Massachusetts has also received $5.3 billion in Fiscal Recovery Funds. And while this funding is not designated specifically for child care, it does “offer policymakers options for child care investment.” (more…)

Read Full Post »

U.S Capitol

Photo: Thuan Vo from Pexels

The federal Build Back Better bill would make a historic investment in helping the country recover from the pandemic – including funding for early education and care that could revolutionize programs for young children.

The first step would be to reverse the damage caused by the pandemic.

As an article from the Center for American Progress explains, “While the relief funds included in the American Rescue Plan Act have limited the fallout from [the pandemic’s] unprecedented challenges, the fact remains that a market-based child care system cannot adequately serve American families.”

The article adds:

“The United States currently spends less than 0.5 percent of its gross domestic product (GDP) on early care and education, ranking near the bottom of Organization for Economic Cooperation and Development countries.

“The effect of this chronic underinvestment is that under current law, very few children access subsidized care—even among those who are eligible. The Administration for Children and Families estimates that in 2017, of the 13.5 million children who were eligible for child care subsidies, only 1 in 7 received them.” (more…)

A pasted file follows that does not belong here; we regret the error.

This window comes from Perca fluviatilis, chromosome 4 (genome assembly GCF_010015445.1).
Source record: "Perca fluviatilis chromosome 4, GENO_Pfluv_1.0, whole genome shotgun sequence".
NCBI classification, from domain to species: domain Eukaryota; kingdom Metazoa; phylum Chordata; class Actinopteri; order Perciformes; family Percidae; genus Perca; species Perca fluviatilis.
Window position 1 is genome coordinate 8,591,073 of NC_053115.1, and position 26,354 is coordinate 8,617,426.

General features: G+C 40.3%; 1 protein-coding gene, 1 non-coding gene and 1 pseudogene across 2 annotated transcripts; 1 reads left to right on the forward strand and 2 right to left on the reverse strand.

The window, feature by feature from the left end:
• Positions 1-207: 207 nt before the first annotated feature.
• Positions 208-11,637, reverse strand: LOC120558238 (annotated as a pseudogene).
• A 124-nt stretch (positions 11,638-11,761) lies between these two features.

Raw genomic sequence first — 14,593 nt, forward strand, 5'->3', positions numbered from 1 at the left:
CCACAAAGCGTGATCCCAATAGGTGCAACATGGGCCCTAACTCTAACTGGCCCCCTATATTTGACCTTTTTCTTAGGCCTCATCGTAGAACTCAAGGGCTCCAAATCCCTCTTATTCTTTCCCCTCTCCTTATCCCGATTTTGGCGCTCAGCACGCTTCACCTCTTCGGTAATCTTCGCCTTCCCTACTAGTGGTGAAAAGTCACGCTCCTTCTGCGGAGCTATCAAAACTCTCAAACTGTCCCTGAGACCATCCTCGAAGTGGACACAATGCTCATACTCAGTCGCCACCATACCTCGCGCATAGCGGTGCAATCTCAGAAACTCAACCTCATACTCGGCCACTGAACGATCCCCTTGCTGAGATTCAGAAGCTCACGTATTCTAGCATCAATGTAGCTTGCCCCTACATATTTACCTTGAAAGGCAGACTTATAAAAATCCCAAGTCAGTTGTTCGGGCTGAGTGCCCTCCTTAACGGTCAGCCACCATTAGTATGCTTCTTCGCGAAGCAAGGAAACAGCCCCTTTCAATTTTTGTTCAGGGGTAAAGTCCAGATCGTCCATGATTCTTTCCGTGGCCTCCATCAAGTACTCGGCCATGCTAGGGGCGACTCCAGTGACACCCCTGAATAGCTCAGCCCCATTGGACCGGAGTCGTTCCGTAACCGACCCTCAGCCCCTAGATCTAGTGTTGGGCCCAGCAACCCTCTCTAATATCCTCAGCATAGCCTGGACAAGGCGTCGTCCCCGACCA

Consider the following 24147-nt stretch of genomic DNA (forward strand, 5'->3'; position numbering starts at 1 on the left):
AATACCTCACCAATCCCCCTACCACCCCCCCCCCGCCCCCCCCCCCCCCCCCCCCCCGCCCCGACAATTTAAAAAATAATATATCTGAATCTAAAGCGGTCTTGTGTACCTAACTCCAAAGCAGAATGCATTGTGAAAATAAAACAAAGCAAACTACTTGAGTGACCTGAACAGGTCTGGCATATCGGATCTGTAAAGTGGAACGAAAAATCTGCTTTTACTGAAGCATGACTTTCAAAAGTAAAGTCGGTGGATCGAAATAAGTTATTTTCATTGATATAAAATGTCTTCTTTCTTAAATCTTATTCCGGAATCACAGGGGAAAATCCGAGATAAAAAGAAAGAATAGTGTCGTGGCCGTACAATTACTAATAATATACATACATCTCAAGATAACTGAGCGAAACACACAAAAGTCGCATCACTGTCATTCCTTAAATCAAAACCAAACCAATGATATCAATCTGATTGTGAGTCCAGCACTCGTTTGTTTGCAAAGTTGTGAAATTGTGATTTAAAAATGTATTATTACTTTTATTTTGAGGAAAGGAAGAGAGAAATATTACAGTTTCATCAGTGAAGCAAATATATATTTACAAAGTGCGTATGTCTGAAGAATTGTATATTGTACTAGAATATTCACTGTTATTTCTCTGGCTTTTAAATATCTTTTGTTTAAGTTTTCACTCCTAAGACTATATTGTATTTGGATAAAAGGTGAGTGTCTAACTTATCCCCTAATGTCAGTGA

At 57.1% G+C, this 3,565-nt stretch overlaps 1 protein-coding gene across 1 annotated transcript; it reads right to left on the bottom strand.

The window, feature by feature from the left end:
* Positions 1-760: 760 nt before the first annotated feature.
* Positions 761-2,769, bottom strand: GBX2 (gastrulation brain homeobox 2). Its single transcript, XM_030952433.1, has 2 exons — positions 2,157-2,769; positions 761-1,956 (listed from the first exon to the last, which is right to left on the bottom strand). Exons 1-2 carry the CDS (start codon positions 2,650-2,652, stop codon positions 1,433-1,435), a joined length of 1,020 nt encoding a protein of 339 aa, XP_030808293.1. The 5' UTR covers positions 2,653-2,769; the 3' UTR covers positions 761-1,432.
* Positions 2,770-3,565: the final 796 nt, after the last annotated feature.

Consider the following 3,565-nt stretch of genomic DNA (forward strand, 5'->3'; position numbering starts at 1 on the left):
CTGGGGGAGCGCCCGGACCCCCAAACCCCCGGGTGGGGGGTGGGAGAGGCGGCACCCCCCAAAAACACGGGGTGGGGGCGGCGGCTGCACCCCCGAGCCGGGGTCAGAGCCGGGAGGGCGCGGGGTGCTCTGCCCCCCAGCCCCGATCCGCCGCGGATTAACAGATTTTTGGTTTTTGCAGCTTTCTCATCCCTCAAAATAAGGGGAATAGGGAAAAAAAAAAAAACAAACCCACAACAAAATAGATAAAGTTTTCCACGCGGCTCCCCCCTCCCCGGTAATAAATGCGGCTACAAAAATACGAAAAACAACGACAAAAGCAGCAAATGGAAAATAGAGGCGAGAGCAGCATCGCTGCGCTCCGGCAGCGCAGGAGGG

Read Full Post »

Screen Shot 2021-12-02 at 12.51.59 PM

Screenshot: Federal Reserve Bank of Boston website

The title of new article posted by the Federal Reserve Bank of Boston makes an optimistic point: “The solution is no secret, we can fix child care.”

Child care is broken, the article’s authors Sarah Ann Savage and her colleagues concede, but “child care providers, program directors, and other field experts know how to make high-quality care and early education accessible to all. It’s really no secret: Major public investment and committed political will are what’s needed.”

“The task is big, but it is not unprecedented,” the article adds. “It took both political will and public investment to implement our public K-12 system. And today there are bellwethers suggesting the time may finally be ripe to revisit our relatively minimal public investment in child care.”

This willingness and public investment would help address nagging challenges such as the high cost of early education and care, especially for low-income families.

“Models indicate that eliminating child care expenses for low-income families and capping child care expenses at 7% of income for others would decrease poverty by 40% among New Englanders in families that use child care. Covering or mitigating child care costs would also be a small step toward equity, as the poverty reduction is greatest for Black and Hispanic families.” (more…)

Read Full Post »

Older Posts »

%d bloggers like this: